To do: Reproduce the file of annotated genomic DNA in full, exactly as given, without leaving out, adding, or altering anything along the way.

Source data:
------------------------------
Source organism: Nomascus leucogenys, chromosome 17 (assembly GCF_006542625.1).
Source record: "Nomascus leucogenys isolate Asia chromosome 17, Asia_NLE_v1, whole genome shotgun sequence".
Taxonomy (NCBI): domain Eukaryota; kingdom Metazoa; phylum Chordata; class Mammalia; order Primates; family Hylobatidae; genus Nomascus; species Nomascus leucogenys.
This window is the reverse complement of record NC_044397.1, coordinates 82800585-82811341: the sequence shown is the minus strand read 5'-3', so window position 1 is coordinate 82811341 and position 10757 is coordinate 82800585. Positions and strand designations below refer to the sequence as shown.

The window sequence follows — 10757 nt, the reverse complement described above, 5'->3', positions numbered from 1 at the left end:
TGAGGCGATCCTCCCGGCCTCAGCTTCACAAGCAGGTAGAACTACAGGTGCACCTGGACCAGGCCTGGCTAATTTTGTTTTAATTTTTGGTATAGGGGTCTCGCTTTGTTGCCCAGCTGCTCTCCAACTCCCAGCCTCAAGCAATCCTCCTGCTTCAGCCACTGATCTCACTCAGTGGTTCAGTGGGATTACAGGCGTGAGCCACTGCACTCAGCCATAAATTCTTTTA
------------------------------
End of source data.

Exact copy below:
Source organism: Nomascus leucogenys, chromosome 17 (assembly GCF_006542625.1).
Source record: "Nomascus leucogenys isolate Asia chromosome 17, Asia_NLE_v1, whole genome shotgun sequence".
Taxonomy (NCBI): domain Eukaryota; kingdom Metazoa; phylum Chordata; class Mammalia; order Primates; family Hylobatidae; genus Nomascus; species Nomascus leucogenys.
This window is the reverse complement of record NC_044397.1, coordinates 82800585-82811341: the sequence shown is the minus strand read 5'-3', so window position 1 is coordinate 82811341 and position 10757 is coordinate 82800585. Positions and strand designations below refer to the sequence as shown.

The window sequence follows — 10757 nt, the reverse complement described above, 5'->3', positions numbered from 1 at the left end:
TGAGGCGATCCTCCCGGCCTCAGCTTCACAAGCAGGTAGAACTACAGGTGCACCTGGACCAGGCCTGGCTAATTTTGTTTTAATTTTTGGTATAGGGGTCTCGCTTTGTTGCCCAGCTGCTCTCCAACTCCCAGCCTCAAGCAATCCTCCTGCTTCAGCCACTGATCTCACTCAGTGGTTCAGTGGGATTACAGGCGTGAGCCACTGCACTCAGCCATAAATTCTTTTA